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Agriculture has been the mainstay for many world economies for a long time. Globalization has seen the deviation from traditional farming methods to commercially inspired agriculture. In addition, The Shift of Land (para. 1) points that modern agricultural practices have facilitated the introduction of genetically modified crops with short lifespan and high yield thus having a direct influence on national policymaking (more so a step forward towards alleviating poverty). The effect of these genetically modified crops is the elimination of indigenous crops which many national economies are reluctant to relinquish, although some countries like India have embraced the trend commonly referred to as green revolution. However, there has been debate that globalization of agriculture has caused exploitation of the less developed countries by the mega-rich economies who tend to control the global food production. Moreover, the global trend of rural-urban migration or urbanization has influenced reduction in food production and increased poverty levels especially in developing countries Aron and Patz, 2001, p. 121).

Global social contracts have emerged following the advancement of information technology. In addition, the struggle for supremacy in the global society has led to various forms of warfare both combatant and noncombatant. This has spread even further to the national borders where there have emerged micro-violent groups (Mazarr, 1999, p154); an example being the Somalia Pirates and the Tamil Tigers Militia. The ultimate effect of this is eroded political stability at the national level as dictated by the global economy. Moreover social vices including criminal activities have gone and are expected to go even more hi-tech, with contraband, financial fraud and smuggling taking the center stage.

In the last few years, migration and immigration have been witnessed especially in form of labor mobility. There has been widespread immigration to developed countries by people from poor or developing countries as they seek employment opportunities (Grantham, Ware and Williamson, 2007, p. 95). This trend has had and will still have effect on the national economies whereby, the developed countries experience a burst of competition in the job market while the poor nations will experience shortage of skilled manpower due to brain drain. On the other hand, as the world population keeps growing, the developed countries have a lower birth rate, better health care facilities and therefore higher life expectancy. However, industrialization in the developing nations will positively influence reduction in unemployment and youth bulge (National Intelligence Council para. 7).


The skewed resource endowment between nations has not been made better by the global trends. Transnational enterprises tend to control the global market and despite fostering growth in developing countries, the magnitude of repatriation of funds and asymmetrical wages has made the gap between the rich and the poor even wider (Ackerman, Tufts University. Global Development and Environment Institute, 2000, p. 307). Moreover, the rich will always have a higher quality and healthy life as they will be able to fight disease and have healthy eating. A clear example of this disparity as explained by National Intelligence Council (2008) can be seen in sub-Saharan Africa where the population is more vulnerable to diseases while it is expected that the region will still lag behind economically, experience population stress, internal conflicts and instability. On the other hand, as Patel (para. 1) claims, the dominance of global economy has had a direct effect on national economy as was witnessed recently in global recession that affected even the smallest national economy in the world.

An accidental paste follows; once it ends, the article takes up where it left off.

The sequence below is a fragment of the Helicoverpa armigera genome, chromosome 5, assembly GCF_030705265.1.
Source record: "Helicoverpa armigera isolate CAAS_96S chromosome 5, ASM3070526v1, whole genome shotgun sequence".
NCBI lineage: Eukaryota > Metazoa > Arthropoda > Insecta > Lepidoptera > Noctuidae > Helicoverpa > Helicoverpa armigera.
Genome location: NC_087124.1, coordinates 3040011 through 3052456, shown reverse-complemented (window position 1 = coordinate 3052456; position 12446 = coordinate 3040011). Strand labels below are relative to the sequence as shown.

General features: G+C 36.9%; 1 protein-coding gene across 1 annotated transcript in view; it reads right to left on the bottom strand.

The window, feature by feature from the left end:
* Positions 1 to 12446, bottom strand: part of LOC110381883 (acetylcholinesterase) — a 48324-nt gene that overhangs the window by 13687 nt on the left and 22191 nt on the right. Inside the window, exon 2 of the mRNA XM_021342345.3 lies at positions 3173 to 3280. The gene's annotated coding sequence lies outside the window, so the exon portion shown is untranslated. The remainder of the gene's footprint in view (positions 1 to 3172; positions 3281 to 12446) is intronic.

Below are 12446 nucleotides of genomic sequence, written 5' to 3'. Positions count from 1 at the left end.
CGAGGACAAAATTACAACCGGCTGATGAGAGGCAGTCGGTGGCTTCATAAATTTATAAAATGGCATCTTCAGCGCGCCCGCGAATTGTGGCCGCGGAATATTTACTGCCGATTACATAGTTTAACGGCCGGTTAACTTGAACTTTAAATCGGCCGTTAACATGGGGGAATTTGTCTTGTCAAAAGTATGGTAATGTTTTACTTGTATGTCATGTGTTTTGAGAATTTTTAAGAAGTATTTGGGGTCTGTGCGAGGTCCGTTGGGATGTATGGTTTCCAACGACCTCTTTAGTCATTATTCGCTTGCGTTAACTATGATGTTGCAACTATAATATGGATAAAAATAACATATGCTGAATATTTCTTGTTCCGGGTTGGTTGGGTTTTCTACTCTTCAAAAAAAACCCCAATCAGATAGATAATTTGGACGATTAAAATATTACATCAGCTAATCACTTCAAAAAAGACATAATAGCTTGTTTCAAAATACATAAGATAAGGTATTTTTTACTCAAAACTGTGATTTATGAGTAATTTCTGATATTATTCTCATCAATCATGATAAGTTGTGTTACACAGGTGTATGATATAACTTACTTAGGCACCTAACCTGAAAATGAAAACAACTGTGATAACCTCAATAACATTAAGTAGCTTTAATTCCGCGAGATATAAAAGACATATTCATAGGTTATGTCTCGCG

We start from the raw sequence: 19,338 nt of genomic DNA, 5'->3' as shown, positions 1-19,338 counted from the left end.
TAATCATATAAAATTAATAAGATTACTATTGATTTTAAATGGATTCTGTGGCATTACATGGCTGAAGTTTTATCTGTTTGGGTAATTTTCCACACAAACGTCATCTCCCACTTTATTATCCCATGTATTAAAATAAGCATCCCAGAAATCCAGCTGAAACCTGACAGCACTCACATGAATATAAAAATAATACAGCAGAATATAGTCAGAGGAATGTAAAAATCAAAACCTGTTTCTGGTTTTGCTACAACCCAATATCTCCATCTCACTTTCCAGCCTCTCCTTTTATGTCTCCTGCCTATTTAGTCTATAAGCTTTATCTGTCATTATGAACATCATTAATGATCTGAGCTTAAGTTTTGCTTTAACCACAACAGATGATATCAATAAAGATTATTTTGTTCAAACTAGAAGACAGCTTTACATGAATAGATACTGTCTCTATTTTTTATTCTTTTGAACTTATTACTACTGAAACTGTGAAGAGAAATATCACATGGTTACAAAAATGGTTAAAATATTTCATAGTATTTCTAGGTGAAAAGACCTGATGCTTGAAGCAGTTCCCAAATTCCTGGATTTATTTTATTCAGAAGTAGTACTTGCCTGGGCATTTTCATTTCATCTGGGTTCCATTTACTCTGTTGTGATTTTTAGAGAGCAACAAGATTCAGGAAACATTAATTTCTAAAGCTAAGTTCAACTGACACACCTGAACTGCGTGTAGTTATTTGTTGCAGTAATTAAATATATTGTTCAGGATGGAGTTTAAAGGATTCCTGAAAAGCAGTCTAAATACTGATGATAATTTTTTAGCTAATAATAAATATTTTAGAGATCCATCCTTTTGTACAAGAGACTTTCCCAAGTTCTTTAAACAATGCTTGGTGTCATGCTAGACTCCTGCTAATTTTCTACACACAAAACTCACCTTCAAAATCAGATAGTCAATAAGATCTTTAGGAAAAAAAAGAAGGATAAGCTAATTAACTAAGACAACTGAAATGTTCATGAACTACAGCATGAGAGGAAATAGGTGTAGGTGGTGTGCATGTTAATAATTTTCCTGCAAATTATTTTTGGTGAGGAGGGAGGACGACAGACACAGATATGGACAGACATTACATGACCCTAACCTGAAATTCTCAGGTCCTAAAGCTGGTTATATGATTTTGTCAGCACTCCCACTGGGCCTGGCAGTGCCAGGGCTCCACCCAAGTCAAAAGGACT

Works Cited

Ackerman, Frank et al. The political economy of inequality. Island Press. 2000. Web.

Allen, Roy E. Financial crises and recession in the global economy. Cheltenham, Edward Elgar Publishing, 1999.

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Aron, Joan Leslie and Patz, Jonathan. Ecosystem change and public health: a global perspective. Maryland, JHU Press. 2001.

Bissio, Roberto. Diversity, Globalization, and the Ways of Nature. The international development and research centre. 2009. Web.

Grantham, Charles E. et al. Corporate agility: a revolutionary new model for competing in a flat world. NY, AMACOM Div American Mgmt Assn. 2007.

Keohane, Robert Owen and Milner, Helen V. Internationalization and domestic politics. Cambridge, Cambridge University Press. 1996.

Lewis, Richard D. the Cultural Imperative: Global Trends in the 21st Century. MA, Intercultural Press. 2003.

Mazarr, Michael J. Global trends 2005: an owner’s manual for the next decade. NY, Palgrave Macmillan. 1999.

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National Intelligence Council. Global Trends 2025: A transformed World. 2008. Web.

.National Intelligence Council. “Global Trends 2015: The dialogue about the future with Nongovernmental Experts.” National Intelligence Council. N.d. 2009. Web.

Patel, Mala. The WTM Global Trends Report Identifies Post-Recession Trends. EuroMonitor Archive. 2009. Web.

Power, Colin N. “Global Trends in Education.” International Educational Journal, 2000. Web.

Schneider, Stephen H. Global warming: are we entering the greenhouse century? James Clarke & Co. 1990.

The Shift of Land. The Shift of Land: National & Global Trends. N.d. 2009. Web.

Simmons, Beth et al. The global diffusion of markets and democracy. Cambridge, Cambridge University Press. 2008.